Hetastarch

Dosage Form: injection, solution

WARNING: MORTALITY
RENAL REPLACEMENT THERAPY
  • In critically ill adult patients, including patients with sepsis, use of hydroxyethyl starch (HES) products, including 6% Hetastarch in 0.9% Sodium Chloride Injection, increases risk of
    • Mortality 
    • Renal replacement therapy 
  • Do not use HES products, including 6% Hetastarch in 0.9% Sodium Chloride Injection, in critically ill adult patients including patients with sepsis

Indications and Usage for Hetastarch

6% Hetastarch in 0.9% Sodium Chloride Injection is indicated in the treatment of hypovolemia when plasma volume expansion is desired. It is not a substitute for blood or plasma.

The adjunctive use of 6% Hetastarch in 0.9% Sodium Chloride Injection in leukapheresis has also been shown to be safe and efficacious in improving the harvesting and increasing the yield of granulocytes by centrifugal means.

Hetastarch Dosage and Administration

Dosage for Acute Use in Plasma Volume Expansion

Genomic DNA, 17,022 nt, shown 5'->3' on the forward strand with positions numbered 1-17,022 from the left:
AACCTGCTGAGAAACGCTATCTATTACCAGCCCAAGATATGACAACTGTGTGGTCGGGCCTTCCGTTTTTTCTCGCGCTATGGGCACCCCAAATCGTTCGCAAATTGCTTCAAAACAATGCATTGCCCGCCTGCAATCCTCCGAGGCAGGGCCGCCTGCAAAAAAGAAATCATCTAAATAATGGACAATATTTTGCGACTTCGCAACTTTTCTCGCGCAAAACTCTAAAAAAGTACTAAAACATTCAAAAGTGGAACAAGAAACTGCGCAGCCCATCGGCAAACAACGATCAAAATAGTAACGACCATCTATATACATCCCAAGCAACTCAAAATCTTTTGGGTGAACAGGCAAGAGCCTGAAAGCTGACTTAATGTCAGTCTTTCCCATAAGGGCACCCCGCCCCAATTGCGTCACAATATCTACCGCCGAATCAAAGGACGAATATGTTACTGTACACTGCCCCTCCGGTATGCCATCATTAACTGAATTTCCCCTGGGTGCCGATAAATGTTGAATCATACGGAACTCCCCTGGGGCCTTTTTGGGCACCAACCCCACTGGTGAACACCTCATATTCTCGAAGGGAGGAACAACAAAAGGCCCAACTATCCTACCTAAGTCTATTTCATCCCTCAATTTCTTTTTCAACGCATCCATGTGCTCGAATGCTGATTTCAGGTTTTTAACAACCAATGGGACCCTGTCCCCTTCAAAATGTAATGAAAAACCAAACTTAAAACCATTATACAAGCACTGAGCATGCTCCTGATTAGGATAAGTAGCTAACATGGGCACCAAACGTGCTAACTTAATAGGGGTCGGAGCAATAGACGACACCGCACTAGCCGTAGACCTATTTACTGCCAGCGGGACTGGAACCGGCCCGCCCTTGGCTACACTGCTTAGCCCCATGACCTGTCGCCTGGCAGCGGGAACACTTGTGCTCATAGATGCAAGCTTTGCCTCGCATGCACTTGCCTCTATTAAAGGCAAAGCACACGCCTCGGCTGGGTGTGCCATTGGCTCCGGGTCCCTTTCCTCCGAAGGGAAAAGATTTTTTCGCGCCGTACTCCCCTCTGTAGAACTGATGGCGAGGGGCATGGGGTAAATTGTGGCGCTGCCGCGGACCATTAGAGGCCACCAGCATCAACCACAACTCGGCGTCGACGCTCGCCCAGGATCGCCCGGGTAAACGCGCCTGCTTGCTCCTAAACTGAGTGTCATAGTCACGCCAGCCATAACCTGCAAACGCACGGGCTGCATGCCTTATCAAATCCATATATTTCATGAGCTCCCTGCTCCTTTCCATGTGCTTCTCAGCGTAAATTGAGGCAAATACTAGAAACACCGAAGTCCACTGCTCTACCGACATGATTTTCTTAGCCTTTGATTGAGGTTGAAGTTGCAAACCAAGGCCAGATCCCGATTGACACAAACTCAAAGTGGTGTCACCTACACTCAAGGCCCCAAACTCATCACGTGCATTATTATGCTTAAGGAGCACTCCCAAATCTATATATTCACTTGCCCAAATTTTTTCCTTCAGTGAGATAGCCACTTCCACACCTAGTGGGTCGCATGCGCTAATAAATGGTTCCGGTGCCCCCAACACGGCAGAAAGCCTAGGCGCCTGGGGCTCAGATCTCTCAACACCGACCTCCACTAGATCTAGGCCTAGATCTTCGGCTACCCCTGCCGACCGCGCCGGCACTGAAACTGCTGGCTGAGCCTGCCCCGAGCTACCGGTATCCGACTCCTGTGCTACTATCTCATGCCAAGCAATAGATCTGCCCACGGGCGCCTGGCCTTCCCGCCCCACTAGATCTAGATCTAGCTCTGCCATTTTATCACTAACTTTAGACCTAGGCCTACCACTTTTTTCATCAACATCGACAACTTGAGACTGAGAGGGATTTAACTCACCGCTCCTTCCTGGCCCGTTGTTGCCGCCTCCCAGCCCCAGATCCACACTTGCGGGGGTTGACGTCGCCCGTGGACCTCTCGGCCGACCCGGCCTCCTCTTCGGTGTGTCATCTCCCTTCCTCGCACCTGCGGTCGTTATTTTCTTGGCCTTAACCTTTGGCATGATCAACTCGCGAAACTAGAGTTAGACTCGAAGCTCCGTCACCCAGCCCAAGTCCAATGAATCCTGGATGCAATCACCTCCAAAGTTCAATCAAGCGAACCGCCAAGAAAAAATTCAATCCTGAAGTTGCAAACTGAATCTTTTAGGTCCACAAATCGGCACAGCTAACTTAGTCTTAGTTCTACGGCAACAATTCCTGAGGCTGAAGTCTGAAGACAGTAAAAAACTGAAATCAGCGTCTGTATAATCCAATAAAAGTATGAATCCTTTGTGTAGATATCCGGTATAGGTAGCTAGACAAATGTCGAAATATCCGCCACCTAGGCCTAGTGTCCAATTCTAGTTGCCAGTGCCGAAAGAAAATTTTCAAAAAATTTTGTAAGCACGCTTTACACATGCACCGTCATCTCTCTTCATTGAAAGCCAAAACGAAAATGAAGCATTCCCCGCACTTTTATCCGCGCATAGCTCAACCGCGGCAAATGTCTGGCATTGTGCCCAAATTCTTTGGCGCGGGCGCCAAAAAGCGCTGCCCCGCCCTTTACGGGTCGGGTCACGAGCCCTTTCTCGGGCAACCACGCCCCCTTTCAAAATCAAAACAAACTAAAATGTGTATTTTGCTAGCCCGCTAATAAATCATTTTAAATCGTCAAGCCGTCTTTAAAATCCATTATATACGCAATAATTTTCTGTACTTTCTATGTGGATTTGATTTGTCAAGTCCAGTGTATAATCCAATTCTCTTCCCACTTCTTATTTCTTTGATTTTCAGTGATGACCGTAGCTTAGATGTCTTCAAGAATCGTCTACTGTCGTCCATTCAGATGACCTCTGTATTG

6% Hetastarch in 0.9% Sodium Chloride Injection is administered by intravenous infusion only. Total dosage and rate of infusion depend upon the amount of blood or plasma lost and the resultant hemoconcentration.

Adults

The amount usually administered is 500 to 1000 mL. Doses of more than 1500 mL per day for the typical 70 kg patient (approximately 20 mL per kg of body weight) are usually not required. Higher doses have been reported in postoperative and trauma patients where severe blood loss has occurred [see Warnings and Precautions (5)].

Leukapheresis

250 to 700 mL of 6% Hetastarch in 0.9% Sodium Chloride Injection with citrate anticoagulant is administered by aseptic addition to the input line of the centrifugation apparatus at a ratio of 1:8 to 1:13 to venous whole blood. The 6% Hetastarch in 0.9% Sodium Chloride Injection and citrate should be thoroughly mixed to assure effective anticoagulation of blood as it flows through the leukapheresis machine.

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Direction for use for 6% Hetastarch in 0.9% Sodium Chloride Injection

  • Do not use plastic container in series connection. If administration is controlled by a pumping device, care must be taken to discontinue pumping action before the container runs dry or air embolism may result. If administration is not controlled by a pumping device, refrain from applying excessive pressure (>300mmHg) causing distortion to the container such as wringing or twisting. Such handling could result in breakage of the container.
  • Parenteral drug products should be inspected visually for particulate matter and discoloration prior to administration whenever solution and container permit. Use only if solution is clear and container and seals are intact.